Wednesday, April 27, 2022

Septic systems need funds to start fixes flowing

By David Miller, Adirondack Council Clean Water Program Coordinator

Failing septic systems are degrading pure waters in the Adirondack Park. Many of these waterbodies serve as drinking water supplies for the Park’s year-round and seasonal residents and visitors.

Thankfully, the New York State historic Clean Water Fund includes septic replacement grant funds for homeowners. Under this program, money is allocated in bulk amounts to counties that then provide grants to homeowners who have applied for them. Homeowners can receive up to $10,000 in these grants to help them pay for their septic system replacements, which typically range between $15,000 and $30,000. These grants make an enormous difference to residents in the rural counties by making septic improvements affordable.

There is a great need for this funding in the Adirondacks, but the question remains why so little of this money has actually made its way to the Park.

Good News in this Year’s Budget

New York State legislative leaders and Gov. Kathy Hochul recently passed a state budget that includes an additional $500 million for clean water grants statewide. The final budget also included a $4.2 million Clean Air, Clean Water, and Green Jobs Bond Act that, if approved by voters in November, will provide not less than $200 million for wastewater infrastructure projects.

The Adirondacks Still Need More

While over the past five years, the Clean Water Fund has appropriated $150 million statewide, only $30 million has been allocated to eligible counties to use and administer. It has been well documented that septic systems have aged and are failing throughout the Adirondack Park as indicated in the Adirondack Council’s 2021 report, Protecting Adirondack Waters from Septic System Pollution.

Groups like the Lake George Association and other lake associations throughout the region have made the clarion call for help to address this need. The New York State Department of Environmental Conservation (DEC) and the state Environmental Facilities Corporation (EFC), who jointly determine annual allocations of this money, have an opportunity to prioritize getting funds to Adirondack communities to replace or upgrade these systems along our Adirondack lakes, ponds, and rivers.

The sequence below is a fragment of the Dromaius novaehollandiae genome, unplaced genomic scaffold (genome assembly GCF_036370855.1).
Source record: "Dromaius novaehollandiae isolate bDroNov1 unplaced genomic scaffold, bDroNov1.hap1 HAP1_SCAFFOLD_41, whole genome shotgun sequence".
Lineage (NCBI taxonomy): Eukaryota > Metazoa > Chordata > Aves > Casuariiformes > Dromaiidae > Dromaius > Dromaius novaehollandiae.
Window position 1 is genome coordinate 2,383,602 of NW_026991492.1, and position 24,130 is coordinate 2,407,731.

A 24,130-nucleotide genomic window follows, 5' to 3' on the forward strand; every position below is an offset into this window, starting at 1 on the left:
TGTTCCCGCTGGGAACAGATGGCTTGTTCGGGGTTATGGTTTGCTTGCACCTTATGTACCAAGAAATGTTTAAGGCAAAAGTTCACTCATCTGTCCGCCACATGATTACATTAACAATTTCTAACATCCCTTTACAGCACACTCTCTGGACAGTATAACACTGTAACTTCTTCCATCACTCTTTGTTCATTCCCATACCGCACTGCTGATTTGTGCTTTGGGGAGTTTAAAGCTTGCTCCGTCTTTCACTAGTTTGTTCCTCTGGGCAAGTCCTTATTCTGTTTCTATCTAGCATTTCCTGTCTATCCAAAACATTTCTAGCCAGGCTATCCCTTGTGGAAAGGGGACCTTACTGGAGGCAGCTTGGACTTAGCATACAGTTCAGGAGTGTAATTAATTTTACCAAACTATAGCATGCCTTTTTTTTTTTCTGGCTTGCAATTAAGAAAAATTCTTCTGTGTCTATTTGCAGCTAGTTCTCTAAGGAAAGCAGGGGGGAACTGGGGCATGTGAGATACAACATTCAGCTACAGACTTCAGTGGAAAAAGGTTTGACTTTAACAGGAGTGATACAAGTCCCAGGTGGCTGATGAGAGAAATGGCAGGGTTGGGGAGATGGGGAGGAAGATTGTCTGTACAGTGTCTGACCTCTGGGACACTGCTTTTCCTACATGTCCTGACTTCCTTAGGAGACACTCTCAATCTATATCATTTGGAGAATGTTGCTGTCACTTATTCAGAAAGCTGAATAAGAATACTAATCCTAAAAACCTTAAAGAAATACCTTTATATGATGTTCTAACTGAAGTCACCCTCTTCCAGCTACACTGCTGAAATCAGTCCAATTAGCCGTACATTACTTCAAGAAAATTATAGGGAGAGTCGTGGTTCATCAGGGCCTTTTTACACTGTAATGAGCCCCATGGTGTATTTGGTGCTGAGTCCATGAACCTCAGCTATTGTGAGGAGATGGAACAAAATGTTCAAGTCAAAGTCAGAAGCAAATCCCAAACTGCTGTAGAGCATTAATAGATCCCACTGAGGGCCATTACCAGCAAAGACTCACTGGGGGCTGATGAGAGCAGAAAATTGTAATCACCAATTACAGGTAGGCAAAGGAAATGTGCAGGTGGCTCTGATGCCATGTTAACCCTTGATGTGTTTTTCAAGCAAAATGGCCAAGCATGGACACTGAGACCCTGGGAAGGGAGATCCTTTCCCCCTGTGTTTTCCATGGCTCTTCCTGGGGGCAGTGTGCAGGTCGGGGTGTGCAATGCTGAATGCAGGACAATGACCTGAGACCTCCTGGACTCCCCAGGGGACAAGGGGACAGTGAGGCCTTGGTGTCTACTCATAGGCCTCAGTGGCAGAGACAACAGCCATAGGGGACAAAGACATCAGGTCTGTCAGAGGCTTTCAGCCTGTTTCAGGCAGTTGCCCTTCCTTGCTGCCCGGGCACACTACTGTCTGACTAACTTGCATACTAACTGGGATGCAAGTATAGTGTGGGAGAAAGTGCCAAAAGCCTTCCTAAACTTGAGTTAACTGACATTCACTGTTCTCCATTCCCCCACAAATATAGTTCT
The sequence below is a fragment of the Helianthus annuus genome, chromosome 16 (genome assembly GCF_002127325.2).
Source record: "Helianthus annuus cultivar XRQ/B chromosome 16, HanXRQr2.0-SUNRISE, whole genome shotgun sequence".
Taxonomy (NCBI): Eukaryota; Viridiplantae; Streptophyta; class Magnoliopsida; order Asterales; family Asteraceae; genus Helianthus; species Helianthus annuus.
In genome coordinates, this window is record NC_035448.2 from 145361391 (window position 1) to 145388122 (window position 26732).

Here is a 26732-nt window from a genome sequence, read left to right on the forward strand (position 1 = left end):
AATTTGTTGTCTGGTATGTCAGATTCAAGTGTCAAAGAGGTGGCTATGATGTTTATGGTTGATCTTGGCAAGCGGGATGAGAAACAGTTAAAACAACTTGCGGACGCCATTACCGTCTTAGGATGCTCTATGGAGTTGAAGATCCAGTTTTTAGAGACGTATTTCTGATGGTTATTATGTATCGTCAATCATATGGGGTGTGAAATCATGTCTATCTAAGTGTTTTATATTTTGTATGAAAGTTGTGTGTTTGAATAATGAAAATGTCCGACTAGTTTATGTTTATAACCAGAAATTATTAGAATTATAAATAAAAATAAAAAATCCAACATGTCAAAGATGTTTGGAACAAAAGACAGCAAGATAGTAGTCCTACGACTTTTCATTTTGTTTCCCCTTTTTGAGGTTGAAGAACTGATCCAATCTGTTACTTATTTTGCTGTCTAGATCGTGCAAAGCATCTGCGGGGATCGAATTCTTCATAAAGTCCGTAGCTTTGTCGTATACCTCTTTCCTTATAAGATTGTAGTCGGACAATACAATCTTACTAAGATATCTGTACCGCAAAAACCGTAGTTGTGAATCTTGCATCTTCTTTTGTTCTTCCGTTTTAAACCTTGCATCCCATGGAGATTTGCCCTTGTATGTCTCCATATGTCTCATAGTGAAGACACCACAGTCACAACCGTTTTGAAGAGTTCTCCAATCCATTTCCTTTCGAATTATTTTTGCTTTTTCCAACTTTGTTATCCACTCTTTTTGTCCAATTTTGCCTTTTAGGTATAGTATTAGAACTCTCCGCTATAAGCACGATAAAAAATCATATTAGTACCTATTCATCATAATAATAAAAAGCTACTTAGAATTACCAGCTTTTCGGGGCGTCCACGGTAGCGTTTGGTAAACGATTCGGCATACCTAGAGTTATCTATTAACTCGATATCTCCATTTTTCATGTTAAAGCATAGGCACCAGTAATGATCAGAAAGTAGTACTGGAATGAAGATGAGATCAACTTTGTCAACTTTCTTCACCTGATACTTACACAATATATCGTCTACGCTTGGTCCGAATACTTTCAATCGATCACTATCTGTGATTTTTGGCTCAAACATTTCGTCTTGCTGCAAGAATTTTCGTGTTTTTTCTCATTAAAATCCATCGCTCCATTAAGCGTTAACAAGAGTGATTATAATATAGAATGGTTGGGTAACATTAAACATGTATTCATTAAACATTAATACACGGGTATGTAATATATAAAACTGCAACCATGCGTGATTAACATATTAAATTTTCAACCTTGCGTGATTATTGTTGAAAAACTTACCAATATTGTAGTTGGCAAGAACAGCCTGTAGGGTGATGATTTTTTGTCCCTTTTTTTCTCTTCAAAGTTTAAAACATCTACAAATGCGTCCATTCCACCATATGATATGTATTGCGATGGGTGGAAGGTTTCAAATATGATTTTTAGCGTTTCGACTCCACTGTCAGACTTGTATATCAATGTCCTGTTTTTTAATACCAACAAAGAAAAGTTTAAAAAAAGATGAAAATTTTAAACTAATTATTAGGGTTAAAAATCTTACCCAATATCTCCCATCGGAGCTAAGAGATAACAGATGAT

In fact, in 2021, only approximately $330,000 of these funds were given to Warren County, but the requests for these grants were three times higher than the amount received. Warren County, in turn, shut down the application process or more would have been requested. Even less money was allocated to Essex County, which also had needs far greater than the funds made available.

Adirondack Projects Need Funding Now

Since the program’s inception, millions of dollars have already been allocated to Suffolk County on Long Island. This funding is warranted, and the program has been touted as highly successful. Adirondack communities have not received similar attention. To add to this growing need, septic system inspection programs are being developed and implemented along waterbodies like Lake George and in Adirondack counties such as Warren County. Over the next year, the backlog in local need for these grant funds to homeowners will only grow exponentially when these programs are put in place. So, when will New York State release available funds and increase its allocations to Adirondack counties and expand the program throughout the region? As Governor Hochul articulated in her State of the State message earlier this year, the need is now, and there is no reason to wait to act.

It’s Time to Act

Septic system failures are a major source of pollution and contribute to the growing number of harmful algae blooms notifications in our waterbodies across the Adirondack Park. Residents understand the importance of clean water. They care about the water quality of nearby lakes, rivers, and ponds and want to protect them. They want to do the right thing by upgrading their septic systems but need the available financial support to make it happen.

Now it’s time for New York State to set forth an Adirondack Septic System Replacement Initiative that matches the true need. Making the necessary funds available to Adirondack counties and their residents will improve water quality and follow the intent of the law. The next annual statewide allocation of these funds to eligible counties is scheduled for later this spring. These septic replacement grant funds are sitting there, and now is the time for the Empire State to act and actually use them.

dave miller adirondack councilDavid Miller has been the Council’s Clean Water Program Coordinator since 2016 as a consultant and joined the Adirondack Council staff in January of 2021 as a part-time employee. He has researched and written reports aimed toward clean water solutions for the Adirondacks. David works with other stakeholders on clean water infrastructure needs and septic system pollution issues in the Park. He also assists with the Council’s road salt pollution campaign and the need for expanded water quality monitoring programs in the Park.

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The Adirondack Almanack publishes occasional guest essays from Adirondack residents, visitors, and those with an interest in the Adirondack Park. Submissions should be directed to Almanack editor Melissa Hart at

15 Responses

  1. Smitty says:

    The real problem isnt so much the lack of funds to replace failed systems as it is the lack of requirements to properly maintain systems. Its discouraging to see how many people fail to have their system pumped every few years (for a few hundred dollars) and then are surprised when it eventually fails. Frequently these are lakeside properties where the owners could readily afford it. Municipalities should require proof of pumping every 5 years at least. Why should landowners who fail to maintain their systems receive taxpayer dollars to correct a problem they caused. However, I agree that this is a huge problem in the Adirondacks and have witnessed first hand the resulting water quality impacts.